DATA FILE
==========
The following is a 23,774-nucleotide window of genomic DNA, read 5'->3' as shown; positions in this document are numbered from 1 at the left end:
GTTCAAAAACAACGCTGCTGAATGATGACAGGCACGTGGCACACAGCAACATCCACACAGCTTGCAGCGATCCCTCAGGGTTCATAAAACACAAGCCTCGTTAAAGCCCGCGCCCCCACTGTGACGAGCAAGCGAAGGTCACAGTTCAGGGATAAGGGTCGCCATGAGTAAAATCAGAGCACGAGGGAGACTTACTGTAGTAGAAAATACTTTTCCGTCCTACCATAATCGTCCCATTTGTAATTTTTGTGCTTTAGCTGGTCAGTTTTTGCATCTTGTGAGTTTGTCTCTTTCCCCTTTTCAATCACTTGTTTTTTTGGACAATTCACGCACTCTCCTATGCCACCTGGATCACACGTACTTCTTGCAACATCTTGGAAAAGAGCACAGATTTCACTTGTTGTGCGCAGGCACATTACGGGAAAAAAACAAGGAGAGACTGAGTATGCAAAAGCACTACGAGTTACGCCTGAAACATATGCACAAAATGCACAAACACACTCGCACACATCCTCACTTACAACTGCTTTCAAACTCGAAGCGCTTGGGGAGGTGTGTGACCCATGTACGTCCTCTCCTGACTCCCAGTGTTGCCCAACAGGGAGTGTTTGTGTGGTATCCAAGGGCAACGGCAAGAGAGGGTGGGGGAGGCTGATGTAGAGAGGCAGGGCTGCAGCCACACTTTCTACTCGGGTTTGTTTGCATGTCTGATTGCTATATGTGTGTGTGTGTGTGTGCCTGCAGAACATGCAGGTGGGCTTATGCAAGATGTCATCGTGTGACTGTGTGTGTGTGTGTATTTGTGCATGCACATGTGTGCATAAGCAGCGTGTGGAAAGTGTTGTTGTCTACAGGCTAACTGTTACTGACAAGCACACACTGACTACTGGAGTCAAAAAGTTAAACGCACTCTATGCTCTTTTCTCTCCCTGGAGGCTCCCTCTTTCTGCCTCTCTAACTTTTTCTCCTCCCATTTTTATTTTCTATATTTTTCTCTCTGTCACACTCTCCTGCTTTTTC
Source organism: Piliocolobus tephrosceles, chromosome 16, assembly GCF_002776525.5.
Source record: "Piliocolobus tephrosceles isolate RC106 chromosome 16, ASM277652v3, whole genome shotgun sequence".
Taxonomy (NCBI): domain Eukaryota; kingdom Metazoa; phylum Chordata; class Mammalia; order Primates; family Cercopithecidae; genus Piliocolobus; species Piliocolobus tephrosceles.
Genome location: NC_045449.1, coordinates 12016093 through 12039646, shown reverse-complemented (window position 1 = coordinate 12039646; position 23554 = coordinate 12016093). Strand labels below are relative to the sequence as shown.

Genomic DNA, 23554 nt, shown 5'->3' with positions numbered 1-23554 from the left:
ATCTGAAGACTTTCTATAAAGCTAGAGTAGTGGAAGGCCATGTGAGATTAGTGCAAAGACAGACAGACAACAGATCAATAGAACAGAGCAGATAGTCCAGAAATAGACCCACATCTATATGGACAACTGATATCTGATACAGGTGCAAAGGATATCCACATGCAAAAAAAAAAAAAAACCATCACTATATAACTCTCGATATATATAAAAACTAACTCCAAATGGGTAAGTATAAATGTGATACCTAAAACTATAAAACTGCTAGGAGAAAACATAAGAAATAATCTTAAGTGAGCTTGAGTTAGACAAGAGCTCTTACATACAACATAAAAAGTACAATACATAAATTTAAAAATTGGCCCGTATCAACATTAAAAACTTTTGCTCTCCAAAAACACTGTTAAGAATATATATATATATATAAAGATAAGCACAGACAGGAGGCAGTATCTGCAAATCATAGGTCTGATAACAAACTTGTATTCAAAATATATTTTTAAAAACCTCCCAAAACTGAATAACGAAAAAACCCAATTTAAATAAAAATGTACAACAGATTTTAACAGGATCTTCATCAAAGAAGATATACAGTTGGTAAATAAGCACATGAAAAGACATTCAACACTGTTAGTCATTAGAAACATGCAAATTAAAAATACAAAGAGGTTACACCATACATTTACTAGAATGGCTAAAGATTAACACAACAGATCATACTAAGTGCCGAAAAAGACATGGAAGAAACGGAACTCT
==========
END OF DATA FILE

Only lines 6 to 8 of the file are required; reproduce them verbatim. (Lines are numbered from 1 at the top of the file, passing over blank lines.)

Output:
Genome location: NC_045449.1, coordinates 12016093 through 12039646, shown reverse-complemented (window position 1 = coordinate 12039646; position 23554 = coordinate 12016093). Strand labels below are relative to the sequence as shown.

Genomic DNA, 23554 nt, shown 5'->3' with positions numbered 1-23554 from the left:
ATCTGAAGACTTTCTATAAAGCTAGAGTAGTGGAAGGCCATGTGAGATTAGTGCAAAGACAGACAGACAACAGATCAATAGAACAGAGCAGATAGTCCAGAAATAGACCCACATCTATATGGACAACTGATATCTGATACAGGTGCAAAGGATATCCACATGCAAAAAAAAAAAAAAACCATCACTATATAACTCTCGATATATATAAAAACTAACTCCAAATGGGTAAGTATAAATGTGATACCTAAAACTATAAAACTGCTAGGAGAAAACATAAGAAATAATCTTAAGTGAGCTTGAGTTAGACAAGAGCTCTTACATACAACATAAAAAGTACAATACATAAATTTAAAAATTGGCCCGTATCAACATTAAAAACTTTTGCTCTCCAAAAACACTGTTAAGAATATATATATATATATAAAGATAAGCACAGACAGGAGGCAGTATCTGCAAATCATAGGTCTGATAACAAACTTGTATTCAAAATATATTTTTAAAAACCTCCCAAAACTGAATAACGAAAAAACCCAATTTAAATAAAAATGTACAACAGATTTTAACAGGATCTTCATCAAAGAAGATATACAGTTGGTAAATAAGCACATGAAAAGACATTCAACACTGTTAGTCATTAGAAACATGCAAATTAAAAATACAAAGAGGTTACACCATACATTTACTAGAATGGCTAAAGATTAACACAACAGATCATACTAAGTGCCGAAAAAGACATGGAAGAAACGGAACTCT